Poster for the European Parliament election 2004 in Italy, showing party lists
Party-list proportional representation systems are a family of voting systems emphasizing proportional representation in elections in which multiple candidates are elected (e.g., elections to parliament) through allocations to an electoral list. They can also be used as part of mixed additional member systems.
In these systems, parties make lists of candidates to be elected, and seats are distributed to each party in proportion to the number of votes the party receives. Voters may vote directly for the party, as in Albania, Argentina, Turkey, and Israel; or for candidates whose vote total will pool to the party, as in Finland, Brazil and the Netherlands; or for a list of candidates, as in Hong Kong.Voters in Luxembourg's multi-seat constituencies can choose between voting for a complete list of candidates of a single party ("list vote") or voting for individual candidates from one or several lists ("panachage").
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Other systems and related theory
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The order in which a party's list candidates get elected may be pre-determined by some method internal to the party or the candidates (a closed list system) or it may be determined by the voters at large (an open list system) or by districts (a local list system).
Many variations on seat allocation within party-list proportional representation exist. The two most common are:
- The highest average method, including the D'Hondt method (or Jefferson's method) used in Albania, Argentina, Armenia, Austria, Brazil, Bulgaria, Croatia, Cambodia, Estonia, Finland, Israel, Poland, Spain and many other countries; and the Sainte-Laguë method (or Webster's method) used in Norway, Sweden, New Zealand, the German Bundestag, and in six German states (e.g., North Rhine-Westphalia and Bremen).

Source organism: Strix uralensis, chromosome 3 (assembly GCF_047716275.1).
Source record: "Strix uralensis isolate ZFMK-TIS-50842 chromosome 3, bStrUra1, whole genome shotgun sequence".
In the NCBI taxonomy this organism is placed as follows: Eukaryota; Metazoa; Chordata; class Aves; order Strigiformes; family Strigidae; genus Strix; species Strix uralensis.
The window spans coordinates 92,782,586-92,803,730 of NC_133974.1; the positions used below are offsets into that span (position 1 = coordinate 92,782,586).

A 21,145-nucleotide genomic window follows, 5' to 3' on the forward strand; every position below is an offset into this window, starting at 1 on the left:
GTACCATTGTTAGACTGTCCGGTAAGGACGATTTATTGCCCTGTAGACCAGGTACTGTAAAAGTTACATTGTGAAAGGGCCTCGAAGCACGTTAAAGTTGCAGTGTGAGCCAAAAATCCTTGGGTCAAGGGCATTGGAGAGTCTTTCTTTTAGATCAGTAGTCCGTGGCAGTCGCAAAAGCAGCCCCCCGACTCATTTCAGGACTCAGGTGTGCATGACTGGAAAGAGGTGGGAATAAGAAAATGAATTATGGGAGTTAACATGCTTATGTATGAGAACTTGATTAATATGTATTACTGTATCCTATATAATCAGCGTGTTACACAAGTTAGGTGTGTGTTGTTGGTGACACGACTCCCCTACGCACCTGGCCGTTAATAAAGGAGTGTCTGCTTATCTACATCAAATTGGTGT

- The largest remainder (LR) methods, including the Hamilton method.
List proportional representation may also be combined in various hybrids, e.g., using the additional member system.
List of main apportionment methods:
While the allocation formula is important, equally important is the district magnitude (number of seats in a constituency). The higher the district magnitude, the more proportional an electoral system becomes - the most proportional being when there is no division into constituencies at all and the entire country is treated as a single constituency. More, in some countries the electoral system works on two levels: at-large for parties, and in constituencies for candidates, with local party-lists seen as fractions of general, national lists. In this case, magnitude of local constituencies is irrelevant, seat apportionment being calculated at national level.
In France, party lists in proportional elections must include as many candidates (and twice as many substitutes for the departmental elections) as there are seats to be allocated, whereas in other countries "incomplete" lists are allowed.